Student Pok Ratha, 22, spears a Mondo Burger pizza. He and his friends said they welcomed a Pizza Company franchise, but would rather see an international doughnut chain come to Cambodia.
Contradicting its moniker, Lucky Burger's cash cow isn't beef. It's chicken.
"Asian people like fried chicken better than burgers," said David Tang,
senior director of Lucky Market Group. "Why do you think there are so many KFCs
[in the region]?"
When western fast food comes to Asia, success is hard to predict. In the fickle game
of cultural absorption - which merges local palates with foreign idiosyncrasies -
some imitations catch on, and others don't.
The Pizza Company aims to be a hit. Cambodia's second international fast food franchise
opens April 8 in Sorya Center and will offer a large selection of western-style pizzas
and pasta, said Ngorn Saing, accounting and finance manager for the rest-aurant's
franchisee, RM Asia Co.
Both foreign and local investors will monitor the outlet's progress. Their underlying
question: Can the chain get Cambodians to accept a stuffed crust?
Until now, response to western fast food has been mixed.
Though political instability, a lack of high-quality local ingredients, and the modest
buying power of many citizens have all kept out name-brand chains, taste also plays
a role. Some flavors more easily adapt to the Khmer diet than others.
Local burger staples, like BB World, understand they have to make some adjustments
to Cambodian preferences - at least to get people hooked.
"BB World wants to make a real American hamburger, but I can't say we're 100
percent like westerners," said Chy Sila, one of the restaurant's owners. "For
example, we always put some sugar in the hamburgers, because Cambodians like sweet
Even more daunting is the task of weaning Cambodians off rice, he said. When Sila
first opened BB World in 2002, most locals couldn't imagine a meal without their
favorite starch. Other chains throughout Asia have confronted the problem by introducing
new items, like sticky-rice hamburger buns.
Though Sila dismisses such substitutions as unauthentic, he conceded that BB World
is considering starting a rice-centered breakfast line.
"Hamburger is hamburger," he said. "You can't replace the bun to the
rice - it's impossible. We add [local dishes] for now, but we actually want to get
people used to foreign tastes."
Whether locals are ready for this culinary initiative is another matter. Cambodians
find much western fast food overly bitter and sour, Tang said.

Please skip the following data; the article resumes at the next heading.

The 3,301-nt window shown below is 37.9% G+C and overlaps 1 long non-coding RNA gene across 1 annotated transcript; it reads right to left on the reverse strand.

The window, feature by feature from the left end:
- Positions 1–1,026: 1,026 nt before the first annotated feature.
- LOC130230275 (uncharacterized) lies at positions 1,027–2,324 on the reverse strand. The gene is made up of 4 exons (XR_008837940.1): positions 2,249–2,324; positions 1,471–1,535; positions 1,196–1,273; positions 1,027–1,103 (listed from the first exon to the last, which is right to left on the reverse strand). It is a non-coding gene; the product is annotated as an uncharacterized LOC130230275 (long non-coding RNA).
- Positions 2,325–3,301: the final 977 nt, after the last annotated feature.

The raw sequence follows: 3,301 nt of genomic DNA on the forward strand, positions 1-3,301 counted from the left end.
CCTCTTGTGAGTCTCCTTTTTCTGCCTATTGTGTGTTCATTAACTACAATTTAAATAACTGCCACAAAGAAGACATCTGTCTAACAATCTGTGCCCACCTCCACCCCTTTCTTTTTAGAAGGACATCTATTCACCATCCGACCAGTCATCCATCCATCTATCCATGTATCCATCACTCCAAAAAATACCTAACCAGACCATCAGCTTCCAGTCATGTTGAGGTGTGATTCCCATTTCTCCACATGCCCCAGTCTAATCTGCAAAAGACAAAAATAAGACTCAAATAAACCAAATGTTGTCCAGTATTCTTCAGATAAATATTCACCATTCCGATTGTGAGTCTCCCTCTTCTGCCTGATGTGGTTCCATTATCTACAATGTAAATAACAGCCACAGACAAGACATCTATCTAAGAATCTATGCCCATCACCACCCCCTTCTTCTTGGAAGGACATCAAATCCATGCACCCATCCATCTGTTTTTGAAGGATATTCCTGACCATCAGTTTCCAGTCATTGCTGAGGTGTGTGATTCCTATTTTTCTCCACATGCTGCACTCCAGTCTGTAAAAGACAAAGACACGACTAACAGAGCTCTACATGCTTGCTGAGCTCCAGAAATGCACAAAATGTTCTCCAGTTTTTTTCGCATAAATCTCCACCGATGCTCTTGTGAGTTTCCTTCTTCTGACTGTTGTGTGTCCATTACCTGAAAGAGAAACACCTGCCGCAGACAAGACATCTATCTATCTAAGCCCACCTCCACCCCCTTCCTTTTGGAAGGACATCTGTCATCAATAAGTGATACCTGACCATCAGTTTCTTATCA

And they're not particularly fond of pizza.
"It's one of our worst-selling items [at Lucky Burger]," Tang said. "We
still have people who walk in and ask 'What's pizza?'"
Tang said he was surprised when he heard Cambodia's first centrally located international
franchise was a Pizza Company outlet. (A Dairy Queen shop opened at the Phnom Penh
Airport in 2002, but it has a limited menu and caters mostly to travelers).
"It's strange because pizza has never been a popular item in this market,"
he said. "But I think [the restaurant] will survive because it has a good location
and kids will want to hang out there."
Saing said he thinks Cambodians - especially youth - will enjoy international standard
pizza, even if it takes some getting used to.
"When I eat pizza, I think it's just okay and I'd rather eat rice," he
said. "But the young generation is the opposite; they really like it."
That's the demographic RM Asia is counting on. Envisioning a market for fast food,
the trade company created the Express Food Group (EFG) last August to explore potential
investments. Around that time, The Minor Food Group, which franchises the airport
Dairy Queen as well as Thai chains of Burger King, Sizzler and Swensons, was looking
for further involvement in Cambodia.
After negotiations, EFG bought a franchise from The Minor Food Group, "making
us the first franchise company in Cambodia," Saing said.
Select Service Partner, an international company that operates airport food establishments,
manages Phnom Penh's Dairy Queen from Bangkok.
Though Cambodians generally don't eat pizza, The Pizza Company will have an advantage
since it's the first foreign chain in town, Tang said.
"People like what they get used to, especially the teenagers," he said.
"They go not just for the food, but to hang out. Then they get used to the taste,
and we teach them to like it."
The new restaurant may also attract foreign clients, given its history with a famous
western chain - Pizza Hut. The Minor Food Group managed Pizza Hut outlets in Thailand
for 20 years before a legal dispute and separation in 2000.
Since that time, the group created The Pizza Company label and opened over 100 restaurants
throughout Thailand. Different name, similar pizzas.
"But even when you go to Thailand, and you ask 'who eats the pizza?' the answer's
usually the same," Tang said. "Youngsters."
He added that Cambodian teenagers are also eager to follow new trends. Yet Tang cautioned
that even they - fast food's biggest supporters - could be a volatile market.
"One day it's popular to eat burgers, but the next day it could be bubble tea,"
he said. "They're hard to hold on to."
Luckily, The Pizza Company has a foolproof strategy built into its menu.
Said Saing: "Of course we sell fried chicken."